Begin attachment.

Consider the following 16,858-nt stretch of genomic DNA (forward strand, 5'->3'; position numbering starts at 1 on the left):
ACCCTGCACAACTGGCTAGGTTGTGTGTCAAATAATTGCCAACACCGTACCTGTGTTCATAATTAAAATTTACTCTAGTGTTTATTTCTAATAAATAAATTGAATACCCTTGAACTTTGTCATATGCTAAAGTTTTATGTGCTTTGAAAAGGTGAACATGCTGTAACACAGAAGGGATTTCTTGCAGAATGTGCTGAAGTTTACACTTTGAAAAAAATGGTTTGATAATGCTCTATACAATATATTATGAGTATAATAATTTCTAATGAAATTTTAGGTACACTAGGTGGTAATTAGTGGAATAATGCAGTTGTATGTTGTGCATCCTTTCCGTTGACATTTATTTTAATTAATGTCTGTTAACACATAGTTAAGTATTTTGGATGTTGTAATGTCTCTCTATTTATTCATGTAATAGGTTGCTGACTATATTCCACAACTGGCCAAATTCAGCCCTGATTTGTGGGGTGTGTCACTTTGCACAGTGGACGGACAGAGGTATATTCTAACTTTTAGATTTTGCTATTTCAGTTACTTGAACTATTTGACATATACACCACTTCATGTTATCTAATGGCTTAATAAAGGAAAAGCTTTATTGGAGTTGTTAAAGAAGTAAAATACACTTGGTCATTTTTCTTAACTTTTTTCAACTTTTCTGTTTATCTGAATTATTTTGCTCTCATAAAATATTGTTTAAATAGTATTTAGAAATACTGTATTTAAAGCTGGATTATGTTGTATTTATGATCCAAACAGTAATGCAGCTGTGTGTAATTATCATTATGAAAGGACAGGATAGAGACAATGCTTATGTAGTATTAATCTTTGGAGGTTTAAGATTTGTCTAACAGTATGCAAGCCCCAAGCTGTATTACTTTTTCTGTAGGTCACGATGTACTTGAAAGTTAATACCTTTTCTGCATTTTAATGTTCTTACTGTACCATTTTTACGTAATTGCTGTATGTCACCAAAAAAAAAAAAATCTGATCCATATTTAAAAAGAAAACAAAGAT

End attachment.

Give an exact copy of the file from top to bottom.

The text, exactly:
Consider the following 16,858-nt stretch of genomic DNA (forward strand, 5'->3'; position numbering starts at 1 on the left):
ACCCTGCACAACTGGCTAGGTTGTGTGTCAAATAATTGCCAACACCGTACCTGTGTTCATAATTAAAATTTACTCTAGTGTTTATTTCTAATAAATAAATTGAATACCCTTGAACTTTGTCATATGCTAAAGTTTTATGTGCTTTGAAAAGGTGAACATGCTGTAACACAGAAGGGATTTCTTGCAGAATGTGCTGAAGTTTACACTTTGAAAAAAATGGTTTGATAATGCTCTATACAATATATTATGAGTATAATAATTTCTAATGAAATTTTAGGTACACTAGGTGGTAATTAGTGGAATAATGCAGTTGTATGTTGTGCATCCTTTCCGTTGACATTTATTTTAATTAATGTCTGTTAACACATAGTTAAGTATTTTGGATGTTGTAATGTCTCTCTATTTATTCATGTAATAGGTTGCTGACTATATTCCACAACTGGCCAAATTCAGCCCTGATTTGTGGGGTGTGTCACTTTGCACAGTGGACGGACAGAGGTATATTCTAACTTTTAGATTTTGCTATTTCAGTTACTTGAACTATTTGACATATACACCACTTCATGTTATCTAATGGCTTAATAAAGGAAAAGCTTTATTGGAGTTGTTAAAGAAGTAAAATACACTTGGTCATTTTTCTTAACTTTTTTCAACTTTTCTGTTTATCTGAATTATTTTGCTCTCATAAAATATTGTTTAAATAGTATTTAGAAATACTGTATTTAAAGCTGGATTATGTTGTATTTATGATCCAAACAGTAATGCAGCTGTGTGTAATTATCATTATGAAAGGACAGGATAGAGACAATGCTTATGTAGTATTAATCTTTGGAGGTTTAAGATTTGTCTAACAGTATGCAAGCCCCAAGCTGTATTACTTTTTCTGTAGGTCACGATGTACTTGAAAGTTAATACCTTTTCTGCATTTTAATGTTCTTACTGTACCATTTTTACGTAATTGCTGTATGTCACCAAAAAAAAAAAAATCTGATCCATATTTAAAAAGAAAACAAAGAT